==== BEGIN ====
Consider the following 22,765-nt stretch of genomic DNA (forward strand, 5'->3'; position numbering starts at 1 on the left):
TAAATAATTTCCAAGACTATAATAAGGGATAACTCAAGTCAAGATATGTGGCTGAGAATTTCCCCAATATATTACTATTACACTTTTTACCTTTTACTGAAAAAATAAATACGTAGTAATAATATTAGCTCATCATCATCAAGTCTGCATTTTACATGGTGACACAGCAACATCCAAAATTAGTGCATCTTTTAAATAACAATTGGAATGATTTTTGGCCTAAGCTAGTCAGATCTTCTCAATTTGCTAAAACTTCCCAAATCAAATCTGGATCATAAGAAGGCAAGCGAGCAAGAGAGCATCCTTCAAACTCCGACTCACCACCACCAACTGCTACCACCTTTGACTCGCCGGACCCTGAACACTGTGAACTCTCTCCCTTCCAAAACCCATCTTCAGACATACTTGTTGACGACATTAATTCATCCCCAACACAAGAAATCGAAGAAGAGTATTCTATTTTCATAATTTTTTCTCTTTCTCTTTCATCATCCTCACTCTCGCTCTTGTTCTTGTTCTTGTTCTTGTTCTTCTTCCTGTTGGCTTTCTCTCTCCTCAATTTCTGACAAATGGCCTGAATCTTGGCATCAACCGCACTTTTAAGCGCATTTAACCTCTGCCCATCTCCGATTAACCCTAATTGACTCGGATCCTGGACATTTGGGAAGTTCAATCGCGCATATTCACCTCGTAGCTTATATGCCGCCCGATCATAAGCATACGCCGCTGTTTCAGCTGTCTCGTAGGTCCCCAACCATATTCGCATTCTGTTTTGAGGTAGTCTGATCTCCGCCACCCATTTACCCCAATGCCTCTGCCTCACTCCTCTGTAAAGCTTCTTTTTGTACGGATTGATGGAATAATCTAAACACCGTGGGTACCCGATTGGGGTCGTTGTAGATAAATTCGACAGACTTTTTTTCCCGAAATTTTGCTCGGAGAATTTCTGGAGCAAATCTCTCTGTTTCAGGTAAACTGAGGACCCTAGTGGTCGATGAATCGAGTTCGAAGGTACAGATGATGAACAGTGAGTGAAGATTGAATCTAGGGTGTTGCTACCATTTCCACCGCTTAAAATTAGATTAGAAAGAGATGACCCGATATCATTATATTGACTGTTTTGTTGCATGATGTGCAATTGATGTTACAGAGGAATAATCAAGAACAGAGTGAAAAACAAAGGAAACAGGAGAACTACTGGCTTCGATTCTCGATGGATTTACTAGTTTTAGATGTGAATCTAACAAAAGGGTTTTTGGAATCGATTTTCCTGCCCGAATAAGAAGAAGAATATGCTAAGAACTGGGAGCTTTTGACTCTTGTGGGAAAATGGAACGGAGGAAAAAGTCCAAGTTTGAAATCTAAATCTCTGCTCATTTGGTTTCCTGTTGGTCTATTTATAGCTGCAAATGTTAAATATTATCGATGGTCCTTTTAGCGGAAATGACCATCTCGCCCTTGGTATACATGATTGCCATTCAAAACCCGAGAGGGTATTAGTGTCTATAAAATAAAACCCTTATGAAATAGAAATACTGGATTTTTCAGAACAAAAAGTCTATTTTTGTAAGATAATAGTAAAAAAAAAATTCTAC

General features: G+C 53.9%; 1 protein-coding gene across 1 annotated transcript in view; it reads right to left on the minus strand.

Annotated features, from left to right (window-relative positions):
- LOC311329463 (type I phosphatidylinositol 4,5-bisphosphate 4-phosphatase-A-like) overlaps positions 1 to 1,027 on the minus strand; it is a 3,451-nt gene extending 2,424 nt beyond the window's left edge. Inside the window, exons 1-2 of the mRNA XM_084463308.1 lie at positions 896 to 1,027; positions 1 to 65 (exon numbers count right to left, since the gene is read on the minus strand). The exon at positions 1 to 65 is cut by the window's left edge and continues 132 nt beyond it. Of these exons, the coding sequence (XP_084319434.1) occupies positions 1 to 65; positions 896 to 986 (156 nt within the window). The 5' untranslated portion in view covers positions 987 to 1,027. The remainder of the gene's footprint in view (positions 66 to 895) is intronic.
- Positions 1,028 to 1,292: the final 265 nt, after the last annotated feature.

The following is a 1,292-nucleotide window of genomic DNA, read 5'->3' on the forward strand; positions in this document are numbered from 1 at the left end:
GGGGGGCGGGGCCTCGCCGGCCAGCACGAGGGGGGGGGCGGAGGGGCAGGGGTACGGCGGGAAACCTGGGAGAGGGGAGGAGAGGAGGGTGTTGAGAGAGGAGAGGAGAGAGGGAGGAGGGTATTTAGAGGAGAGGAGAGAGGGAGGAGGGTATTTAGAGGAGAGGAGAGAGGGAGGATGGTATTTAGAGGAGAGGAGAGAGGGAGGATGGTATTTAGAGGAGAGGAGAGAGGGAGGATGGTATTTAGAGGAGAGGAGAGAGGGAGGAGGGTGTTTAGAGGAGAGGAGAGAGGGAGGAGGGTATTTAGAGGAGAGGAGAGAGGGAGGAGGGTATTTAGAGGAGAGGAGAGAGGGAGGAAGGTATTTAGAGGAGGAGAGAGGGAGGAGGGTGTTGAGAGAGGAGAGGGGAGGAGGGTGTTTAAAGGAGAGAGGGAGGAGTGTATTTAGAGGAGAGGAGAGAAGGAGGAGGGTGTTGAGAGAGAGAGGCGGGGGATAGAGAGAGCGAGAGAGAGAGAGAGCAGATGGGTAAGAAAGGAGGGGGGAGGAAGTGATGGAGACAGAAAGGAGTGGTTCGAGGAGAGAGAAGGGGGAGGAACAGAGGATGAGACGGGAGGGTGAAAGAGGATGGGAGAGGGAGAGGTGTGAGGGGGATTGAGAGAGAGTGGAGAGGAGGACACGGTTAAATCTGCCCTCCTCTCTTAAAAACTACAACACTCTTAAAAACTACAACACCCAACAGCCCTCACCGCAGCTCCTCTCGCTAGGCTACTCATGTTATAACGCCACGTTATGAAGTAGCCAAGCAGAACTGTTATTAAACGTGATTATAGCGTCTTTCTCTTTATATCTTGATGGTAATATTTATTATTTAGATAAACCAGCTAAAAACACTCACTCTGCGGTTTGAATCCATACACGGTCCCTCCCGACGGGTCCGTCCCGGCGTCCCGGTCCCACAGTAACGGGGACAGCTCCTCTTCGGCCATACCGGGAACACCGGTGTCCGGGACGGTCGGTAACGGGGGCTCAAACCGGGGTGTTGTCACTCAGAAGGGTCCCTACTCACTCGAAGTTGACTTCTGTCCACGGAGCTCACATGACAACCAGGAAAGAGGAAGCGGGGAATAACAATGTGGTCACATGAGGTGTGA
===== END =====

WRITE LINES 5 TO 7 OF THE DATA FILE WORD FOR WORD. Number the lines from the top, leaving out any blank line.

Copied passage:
- LOC311329463 (type I phosphatidylinositol 4,5-bisphosphate 4-phosphatase-A-like) overlaps positions 1 to 1,027 on the minus strand; it is a 3,451-nt gene extending 2,424 nt beyond the window's left edge. Inside the window, exons 1-2 of the mRNA XM_084463308.1 lie at positions 896 to 1,027; positions 1 to 65 (exon numbers count right to left, since the gene is read on the minus strand). The exon at positions 1 to 65 is cut by the window's left edge and continues 132 nt beyond it. Of these exons, the coding sequence (XP_084319434.1) occupies positions 1 to 65; positions 896 to 986 (156 nt within the window). The 5' untranslated portion in view covers positions 987 to 1,027. The remainder of the gene's footprint in view (positions 66 to 895) is intronic.
- Positions 1,028 to 1,292: the final 265 nt, after the last annotated feature.

The following is a 1,292-nucleotide window of genomic DNA, read 5'->3' on the forward strand; positions in this document are numbered from 1 at the left end: